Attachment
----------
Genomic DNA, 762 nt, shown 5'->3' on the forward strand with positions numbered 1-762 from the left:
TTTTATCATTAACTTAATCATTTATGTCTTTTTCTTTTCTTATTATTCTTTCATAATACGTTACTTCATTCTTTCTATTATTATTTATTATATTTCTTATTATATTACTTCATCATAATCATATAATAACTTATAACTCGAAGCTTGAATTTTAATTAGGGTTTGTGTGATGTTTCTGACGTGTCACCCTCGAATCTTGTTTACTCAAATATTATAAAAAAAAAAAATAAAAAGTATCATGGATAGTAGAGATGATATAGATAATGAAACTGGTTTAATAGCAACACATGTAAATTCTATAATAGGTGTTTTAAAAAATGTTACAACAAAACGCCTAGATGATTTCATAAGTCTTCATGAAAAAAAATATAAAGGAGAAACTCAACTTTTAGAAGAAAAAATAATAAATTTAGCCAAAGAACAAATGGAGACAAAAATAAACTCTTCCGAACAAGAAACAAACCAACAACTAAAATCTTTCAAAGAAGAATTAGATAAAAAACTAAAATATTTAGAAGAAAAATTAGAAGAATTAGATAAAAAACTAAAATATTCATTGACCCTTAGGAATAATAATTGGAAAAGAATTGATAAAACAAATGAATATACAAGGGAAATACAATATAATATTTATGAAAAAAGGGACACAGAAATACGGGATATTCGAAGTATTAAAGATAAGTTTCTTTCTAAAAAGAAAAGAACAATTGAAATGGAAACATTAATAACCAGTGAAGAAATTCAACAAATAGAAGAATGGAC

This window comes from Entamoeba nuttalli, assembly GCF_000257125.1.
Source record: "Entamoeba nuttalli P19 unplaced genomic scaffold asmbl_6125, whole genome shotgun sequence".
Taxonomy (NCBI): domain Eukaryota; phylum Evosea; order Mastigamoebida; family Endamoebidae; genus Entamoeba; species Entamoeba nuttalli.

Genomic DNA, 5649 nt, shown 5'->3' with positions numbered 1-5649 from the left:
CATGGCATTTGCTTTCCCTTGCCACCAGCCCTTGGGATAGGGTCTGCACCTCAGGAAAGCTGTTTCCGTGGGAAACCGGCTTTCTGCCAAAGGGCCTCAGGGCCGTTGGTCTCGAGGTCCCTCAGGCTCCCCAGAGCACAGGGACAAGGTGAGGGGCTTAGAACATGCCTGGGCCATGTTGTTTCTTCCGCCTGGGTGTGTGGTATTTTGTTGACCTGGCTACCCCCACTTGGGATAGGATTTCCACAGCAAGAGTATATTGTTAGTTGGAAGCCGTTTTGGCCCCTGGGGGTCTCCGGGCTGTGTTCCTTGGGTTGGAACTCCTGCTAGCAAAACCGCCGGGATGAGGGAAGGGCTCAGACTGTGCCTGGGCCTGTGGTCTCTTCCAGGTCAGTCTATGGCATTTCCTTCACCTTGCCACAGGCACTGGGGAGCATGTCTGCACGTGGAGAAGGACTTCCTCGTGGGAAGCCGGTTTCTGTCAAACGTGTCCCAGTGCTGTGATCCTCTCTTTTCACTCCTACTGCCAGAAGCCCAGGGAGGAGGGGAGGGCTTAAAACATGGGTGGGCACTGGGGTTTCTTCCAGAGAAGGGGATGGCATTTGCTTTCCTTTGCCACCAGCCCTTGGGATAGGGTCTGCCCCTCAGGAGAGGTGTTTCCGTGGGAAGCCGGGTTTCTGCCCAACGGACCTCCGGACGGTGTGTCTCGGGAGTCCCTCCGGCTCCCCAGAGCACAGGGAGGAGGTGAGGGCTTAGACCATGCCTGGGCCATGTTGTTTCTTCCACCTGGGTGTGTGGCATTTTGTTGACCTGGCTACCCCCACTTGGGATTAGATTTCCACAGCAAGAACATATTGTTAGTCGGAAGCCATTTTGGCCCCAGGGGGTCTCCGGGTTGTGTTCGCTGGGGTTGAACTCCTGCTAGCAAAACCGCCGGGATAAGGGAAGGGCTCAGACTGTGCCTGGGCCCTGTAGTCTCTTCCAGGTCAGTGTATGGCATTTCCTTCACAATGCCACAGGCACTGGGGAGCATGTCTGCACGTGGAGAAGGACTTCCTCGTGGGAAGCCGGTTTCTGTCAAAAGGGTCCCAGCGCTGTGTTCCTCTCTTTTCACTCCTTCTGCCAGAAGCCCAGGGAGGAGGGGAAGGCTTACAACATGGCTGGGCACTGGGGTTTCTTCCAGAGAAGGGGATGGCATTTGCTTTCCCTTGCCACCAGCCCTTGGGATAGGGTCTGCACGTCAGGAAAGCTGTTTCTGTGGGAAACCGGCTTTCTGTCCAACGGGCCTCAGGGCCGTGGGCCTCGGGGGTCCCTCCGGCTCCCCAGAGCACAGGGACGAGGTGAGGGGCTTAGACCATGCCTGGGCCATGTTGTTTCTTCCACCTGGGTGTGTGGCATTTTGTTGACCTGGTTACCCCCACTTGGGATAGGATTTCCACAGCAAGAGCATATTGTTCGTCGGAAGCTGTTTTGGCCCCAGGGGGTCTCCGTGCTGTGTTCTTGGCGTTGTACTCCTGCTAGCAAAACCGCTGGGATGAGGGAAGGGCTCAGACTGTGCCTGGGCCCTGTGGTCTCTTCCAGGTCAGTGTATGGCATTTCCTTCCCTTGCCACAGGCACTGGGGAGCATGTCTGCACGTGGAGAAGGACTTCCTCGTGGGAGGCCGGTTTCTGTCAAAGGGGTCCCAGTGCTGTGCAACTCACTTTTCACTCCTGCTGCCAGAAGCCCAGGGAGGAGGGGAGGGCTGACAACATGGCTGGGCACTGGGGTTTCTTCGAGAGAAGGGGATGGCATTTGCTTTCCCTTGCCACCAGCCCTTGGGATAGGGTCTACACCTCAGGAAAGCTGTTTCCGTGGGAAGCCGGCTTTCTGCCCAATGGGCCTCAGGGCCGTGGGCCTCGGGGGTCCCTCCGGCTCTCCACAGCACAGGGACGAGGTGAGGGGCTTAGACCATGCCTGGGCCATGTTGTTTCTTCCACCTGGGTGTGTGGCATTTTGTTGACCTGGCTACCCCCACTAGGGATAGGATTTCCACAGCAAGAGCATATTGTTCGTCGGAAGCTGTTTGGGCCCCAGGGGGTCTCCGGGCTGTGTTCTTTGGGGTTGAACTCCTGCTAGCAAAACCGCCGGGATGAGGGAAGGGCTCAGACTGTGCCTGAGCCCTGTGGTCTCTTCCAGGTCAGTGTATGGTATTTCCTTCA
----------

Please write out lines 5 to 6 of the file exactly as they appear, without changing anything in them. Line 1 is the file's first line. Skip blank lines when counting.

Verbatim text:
Taxonomy (NCBI): domain Eukaryota; phylum Evosea; order Mastigamoebida; family Endamoebidae; genus Entamoeba; species Entamoeba nuttalli.

Genomic DNA, 5649 nt, shown 5'->3' with positions numbered 1-5649 from the left: